Carpooling has become an increasingly popular means of saving money and improving efficiency through sharing car journeys, letting travelers save money while ensuring there are fewer vehicles on the road. The main driver is essentially paid by other people to drive them to and from places, though the fee is typically small — it’s supposed to cover costs such as fuel. This is a big differentiator from the likes of Uber, which caters more for drivers seeking to make a profit.

RideWith will use Waze’s navigation system to identify which routes cars take most often, and try to pair drivers with people looking to travel to the same destinations. Drivers will also be limited to two journeys each day, thus serving as a deterrent for those seeking to build a business out of it.

Launching in Israel first makes sense for the pilot project given that Waze first came to fruition in Israel, initially as “Freemap Israel,” back in 2006. From Google’s perspective, this move may not be entirely surprising, either — it has long been rumored to be launching a ride-hailing service, however it was expected to involve autonomous cars.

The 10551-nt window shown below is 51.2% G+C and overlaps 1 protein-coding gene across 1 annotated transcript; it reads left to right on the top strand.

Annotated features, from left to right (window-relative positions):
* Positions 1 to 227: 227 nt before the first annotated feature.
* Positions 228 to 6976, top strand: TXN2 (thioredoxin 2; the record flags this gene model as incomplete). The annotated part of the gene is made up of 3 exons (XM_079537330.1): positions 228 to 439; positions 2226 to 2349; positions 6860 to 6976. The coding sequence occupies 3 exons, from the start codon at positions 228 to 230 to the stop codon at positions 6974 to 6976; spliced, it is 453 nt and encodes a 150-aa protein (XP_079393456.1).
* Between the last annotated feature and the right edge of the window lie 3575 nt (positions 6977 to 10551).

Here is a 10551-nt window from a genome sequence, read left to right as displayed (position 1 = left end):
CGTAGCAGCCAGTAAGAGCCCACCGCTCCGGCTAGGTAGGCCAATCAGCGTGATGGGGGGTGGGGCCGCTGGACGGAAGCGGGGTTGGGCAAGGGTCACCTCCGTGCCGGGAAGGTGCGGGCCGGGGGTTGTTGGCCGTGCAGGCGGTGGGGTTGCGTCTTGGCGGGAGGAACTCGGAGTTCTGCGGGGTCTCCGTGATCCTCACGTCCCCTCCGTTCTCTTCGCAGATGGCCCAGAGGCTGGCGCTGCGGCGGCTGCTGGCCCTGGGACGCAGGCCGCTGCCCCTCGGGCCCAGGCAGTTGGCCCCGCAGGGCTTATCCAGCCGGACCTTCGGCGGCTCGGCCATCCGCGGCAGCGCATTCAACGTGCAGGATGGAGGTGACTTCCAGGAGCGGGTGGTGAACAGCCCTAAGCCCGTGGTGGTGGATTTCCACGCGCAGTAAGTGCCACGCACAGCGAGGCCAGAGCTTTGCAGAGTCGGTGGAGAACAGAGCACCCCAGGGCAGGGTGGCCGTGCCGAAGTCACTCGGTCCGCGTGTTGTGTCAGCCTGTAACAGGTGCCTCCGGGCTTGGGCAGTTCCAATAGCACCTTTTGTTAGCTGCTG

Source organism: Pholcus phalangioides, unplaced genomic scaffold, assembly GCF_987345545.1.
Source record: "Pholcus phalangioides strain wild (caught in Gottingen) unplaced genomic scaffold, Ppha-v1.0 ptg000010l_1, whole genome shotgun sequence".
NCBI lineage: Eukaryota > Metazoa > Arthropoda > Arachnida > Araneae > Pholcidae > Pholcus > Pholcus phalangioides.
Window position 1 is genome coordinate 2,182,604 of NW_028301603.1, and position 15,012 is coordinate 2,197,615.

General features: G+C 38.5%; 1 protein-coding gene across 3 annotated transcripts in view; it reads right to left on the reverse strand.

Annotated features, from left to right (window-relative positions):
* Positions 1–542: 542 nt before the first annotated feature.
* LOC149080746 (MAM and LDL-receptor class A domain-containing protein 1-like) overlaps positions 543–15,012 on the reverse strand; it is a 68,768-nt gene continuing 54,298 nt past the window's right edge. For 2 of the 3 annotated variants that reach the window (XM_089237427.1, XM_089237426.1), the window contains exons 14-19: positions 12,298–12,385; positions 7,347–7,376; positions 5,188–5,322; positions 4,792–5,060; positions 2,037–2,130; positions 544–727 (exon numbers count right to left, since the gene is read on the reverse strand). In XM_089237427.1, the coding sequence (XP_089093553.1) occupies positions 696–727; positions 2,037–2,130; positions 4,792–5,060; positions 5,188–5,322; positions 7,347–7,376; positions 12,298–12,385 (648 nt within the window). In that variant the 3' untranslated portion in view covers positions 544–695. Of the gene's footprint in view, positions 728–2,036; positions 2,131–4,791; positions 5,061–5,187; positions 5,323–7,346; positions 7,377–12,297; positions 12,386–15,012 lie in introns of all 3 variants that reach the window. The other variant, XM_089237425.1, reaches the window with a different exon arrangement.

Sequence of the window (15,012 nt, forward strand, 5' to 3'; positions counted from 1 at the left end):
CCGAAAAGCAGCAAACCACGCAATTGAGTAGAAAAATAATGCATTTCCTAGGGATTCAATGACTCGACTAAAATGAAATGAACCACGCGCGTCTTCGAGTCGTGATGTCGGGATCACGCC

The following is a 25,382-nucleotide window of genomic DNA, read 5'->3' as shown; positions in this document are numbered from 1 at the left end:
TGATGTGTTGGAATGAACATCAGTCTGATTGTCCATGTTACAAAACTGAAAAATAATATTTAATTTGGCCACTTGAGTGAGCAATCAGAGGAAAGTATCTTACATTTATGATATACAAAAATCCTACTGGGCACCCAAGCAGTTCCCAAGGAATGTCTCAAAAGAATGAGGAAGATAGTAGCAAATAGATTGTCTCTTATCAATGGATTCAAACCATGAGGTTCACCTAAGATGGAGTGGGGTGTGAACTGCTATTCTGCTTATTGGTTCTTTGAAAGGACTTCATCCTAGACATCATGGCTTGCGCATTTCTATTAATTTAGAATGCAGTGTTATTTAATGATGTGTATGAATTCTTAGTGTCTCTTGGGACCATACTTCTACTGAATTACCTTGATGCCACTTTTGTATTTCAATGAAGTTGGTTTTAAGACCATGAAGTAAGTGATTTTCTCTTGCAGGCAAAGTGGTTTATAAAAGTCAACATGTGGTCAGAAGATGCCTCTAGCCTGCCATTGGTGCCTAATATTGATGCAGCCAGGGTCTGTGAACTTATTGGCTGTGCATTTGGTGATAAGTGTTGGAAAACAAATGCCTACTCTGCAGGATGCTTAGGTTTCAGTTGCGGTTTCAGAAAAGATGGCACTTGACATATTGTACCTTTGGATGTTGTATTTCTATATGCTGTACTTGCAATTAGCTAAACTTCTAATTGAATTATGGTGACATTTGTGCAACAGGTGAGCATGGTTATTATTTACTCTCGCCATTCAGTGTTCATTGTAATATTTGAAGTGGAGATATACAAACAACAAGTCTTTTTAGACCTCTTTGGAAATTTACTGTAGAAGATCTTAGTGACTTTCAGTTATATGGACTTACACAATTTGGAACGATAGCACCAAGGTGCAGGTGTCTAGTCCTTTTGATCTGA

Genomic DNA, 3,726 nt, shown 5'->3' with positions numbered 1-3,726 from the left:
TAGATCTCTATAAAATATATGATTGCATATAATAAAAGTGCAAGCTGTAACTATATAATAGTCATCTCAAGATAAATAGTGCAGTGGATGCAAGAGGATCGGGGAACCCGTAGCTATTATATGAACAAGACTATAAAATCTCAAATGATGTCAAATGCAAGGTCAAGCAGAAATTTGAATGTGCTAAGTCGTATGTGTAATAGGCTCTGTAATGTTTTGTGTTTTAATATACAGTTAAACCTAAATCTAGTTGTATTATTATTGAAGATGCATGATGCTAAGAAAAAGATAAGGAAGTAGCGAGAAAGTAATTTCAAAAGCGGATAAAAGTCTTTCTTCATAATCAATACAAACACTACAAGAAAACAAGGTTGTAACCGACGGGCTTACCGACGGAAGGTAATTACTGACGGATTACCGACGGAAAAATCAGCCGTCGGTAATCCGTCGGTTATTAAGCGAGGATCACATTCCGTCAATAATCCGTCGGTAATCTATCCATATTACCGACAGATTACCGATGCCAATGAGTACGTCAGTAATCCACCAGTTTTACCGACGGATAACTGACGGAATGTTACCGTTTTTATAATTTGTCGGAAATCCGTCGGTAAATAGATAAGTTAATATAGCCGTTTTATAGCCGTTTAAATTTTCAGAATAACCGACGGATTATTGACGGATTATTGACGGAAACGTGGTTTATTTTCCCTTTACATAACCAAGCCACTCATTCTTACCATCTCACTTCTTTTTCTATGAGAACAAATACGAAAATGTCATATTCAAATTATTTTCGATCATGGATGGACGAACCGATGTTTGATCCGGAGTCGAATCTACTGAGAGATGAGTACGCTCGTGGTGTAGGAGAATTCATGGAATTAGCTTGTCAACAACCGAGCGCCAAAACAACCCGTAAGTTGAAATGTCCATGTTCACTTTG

Google’s so-called self-driving car may be fully functional, but its road-tests seem to suggest that for as long as people continue to share road-space with their robotic counterparts, accidents will always happen. So for now, Google is still betting on the human touch. And by steering clear of a more traditional taxi-like service, it should go some way towards helping the Internet giant avoid the legal wrangles faced by the likes of Uber.

By restricting the scope of the service to carpooling, this actually aligns RideWith more with BlaBlaCar, the heavily funded French startup that’s currently steamrolling its way to European dominance.


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Cannes Lions: Advertising and marketing execs slowly learning to love their new tech overlords

Google's beach cabana at Cannes Lions. Suck it, Mountain View.
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CANNES, France — Standing on the second floor balcony of the Marriott hotel where Pinterest was holding a networking event, Bob Gilbreath, an Old Fashioned cocktail in hand, could gaze at the beach across the street and marvel at tech’s total dominance of the worlds of advertising and marketing.

It was the start of the Cannes Lions International Festival of Creativity, one of the most import events on the ad world’s calendar. The private beaches that line the water in Cannes had been rented by one big tech name after another: Salesforce, Google, Facebook.